So then, what exactly has the U.S. been doing in its "fight against ISIS"?  First of all, the U.S. has been knowingly fighting a bogeyman of whom it is well known that it poses no threat to the U.S.  The fight has also been a sham fight, in which after Obama's public vow to "crush ISIS," ISIS managed to overrun more than 70 percent of Syrian territory and large swaths of Iraq while U.S. warplanes destroyed infrastructure (oil refineries and other petroleum facilities, power plants, water treatment plants, and the like) located in territory belonging to President Assad, thus helping to create the current refugee crisis.  Note also that U.S. warplanes recently bombed Syrian troops under the pretext of "fighting terror," then lied about it.  Meanwhile, the U.S. was, until very recently, very sparing in its attacks against known ISIS targets - until the Russian intervention in October, which targeted, among other things, ISIS convoys illegally smuggling oil out of Syria and into Turkey.  The fact that Russia is genuinely trying to crush these terrorists and is not playing games became a major embarrassment to the U.S., which responded by delivering an airstrike of its own against an ISIS oil convoy - but not without dropping leaflets warning ISIS truck drivers of the attack nearly an hour beforehand.

As for that stolen oil, it is also well known that ISIS has been benefiting the West by providing illegal sales of stolen Iraqi, Libyan and Syrian oil at less than half the fair market value, and that one of the major beneficiaries of this oil has been Turkey.  (See this also.)  This illegal oil trade has been known for at least a year, by the way.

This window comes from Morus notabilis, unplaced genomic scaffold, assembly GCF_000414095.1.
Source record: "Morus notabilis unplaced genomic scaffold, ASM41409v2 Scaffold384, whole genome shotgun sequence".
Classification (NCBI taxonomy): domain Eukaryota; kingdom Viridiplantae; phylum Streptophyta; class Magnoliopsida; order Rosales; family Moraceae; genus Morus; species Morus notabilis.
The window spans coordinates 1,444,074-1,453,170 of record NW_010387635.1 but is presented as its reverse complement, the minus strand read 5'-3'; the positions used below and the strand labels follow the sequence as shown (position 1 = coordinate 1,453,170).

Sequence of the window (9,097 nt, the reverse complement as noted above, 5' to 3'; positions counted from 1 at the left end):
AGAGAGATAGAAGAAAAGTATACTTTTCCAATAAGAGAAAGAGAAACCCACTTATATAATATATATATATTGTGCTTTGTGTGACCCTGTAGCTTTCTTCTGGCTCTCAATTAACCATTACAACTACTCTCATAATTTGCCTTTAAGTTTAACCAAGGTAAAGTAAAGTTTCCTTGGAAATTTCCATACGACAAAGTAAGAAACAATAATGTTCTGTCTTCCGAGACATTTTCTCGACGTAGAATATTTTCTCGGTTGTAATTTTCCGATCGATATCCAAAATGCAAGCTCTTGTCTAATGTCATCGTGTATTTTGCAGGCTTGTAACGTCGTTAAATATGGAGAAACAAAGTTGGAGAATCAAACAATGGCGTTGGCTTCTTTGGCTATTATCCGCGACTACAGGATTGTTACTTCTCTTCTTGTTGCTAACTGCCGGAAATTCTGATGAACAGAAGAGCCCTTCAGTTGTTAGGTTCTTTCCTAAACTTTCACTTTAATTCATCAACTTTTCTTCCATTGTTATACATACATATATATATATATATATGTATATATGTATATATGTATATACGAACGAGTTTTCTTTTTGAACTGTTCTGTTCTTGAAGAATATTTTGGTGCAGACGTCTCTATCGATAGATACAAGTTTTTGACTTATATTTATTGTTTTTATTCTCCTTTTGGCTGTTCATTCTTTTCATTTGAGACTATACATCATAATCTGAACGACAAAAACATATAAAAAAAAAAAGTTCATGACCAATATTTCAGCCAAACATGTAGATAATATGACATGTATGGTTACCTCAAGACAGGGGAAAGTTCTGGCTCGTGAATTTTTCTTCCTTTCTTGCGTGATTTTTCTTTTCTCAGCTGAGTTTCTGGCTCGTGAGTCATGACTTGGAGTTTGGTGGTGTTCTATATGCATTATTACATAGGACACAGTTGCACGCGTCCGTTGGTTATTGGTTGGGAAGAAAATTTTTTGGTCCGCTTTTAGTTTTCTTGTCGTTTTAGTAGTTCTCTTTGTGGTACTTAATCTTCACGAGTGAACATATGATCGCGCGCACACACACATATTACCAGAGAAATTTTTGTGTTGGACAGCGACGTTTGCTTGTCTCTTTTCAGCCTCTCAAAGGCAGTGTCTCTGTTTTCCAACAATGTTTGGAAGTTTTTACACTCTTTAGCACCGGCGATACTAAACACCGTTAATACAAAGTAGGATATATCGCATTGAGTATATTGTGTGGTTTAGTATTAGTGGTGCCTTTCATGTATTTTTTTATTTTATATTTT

So there you have it - ISIS as a bogeyman who is also a secret teddy bear of some well-placed, powerful interests in the West, and specifically in the United States.  You can see how ISIS the bogeyman has been used as an instrument to divide and break strong sovereign states into failed states that are easily controlled and looted by the West.  (You can also see the parallels between the uses made of ISIS and the use by the West of a bunch of foreign mercenaries and thugs of the worst type to break up the Ukraine.  Too many of our "revolutions" have relied on "lewd fellows of the baser sort.")

You also have a bit of history to put the ISIS bogeyman into proper perspective.  Out of that history I have fashioned a sturdy pair of hip boots.  Yet I know that there are those, both great and small, in America who would rather wade through fields of deep fiction without any protection for their feet, because, while the truth will set a person free, it will also smash any patriotic narcissistic "grandiose self" he or she may have erected.  There are those as well who want you to wind up with stinky feet, as the mainstream media engages in a frenzied effort to distort and bury the history of the last several years.  (This is why, for instance, after the beginning of Russian military action, there were ludicrous assertions in mainstream outlets that U.S. efforts to train and arm "moderate Syrian rebels" were really for the purpose of training these "rebels" to fight ISIS.  What a bunch of - er, um, ahem, "deep fiction"!)

The trouble is, lying to oneself and distorting one's personal history are the marks of a personality-disordered person.  And some suggest that the longer a disordered person engages in such a game with himself, the more likely he is to wind up in a permanently demented condition.  (See this and this also.)  I am thinking of President Reagan, who testified during the Congressional hearings into the Iran-Contra affair that there were some things he simply couldn't remember.  A few years later, he began to suffer from an actual inability to remember anything.  Maybe he is a warning.

Saturday, December 5, 2015

BMNT/EENT As A Dangerous Time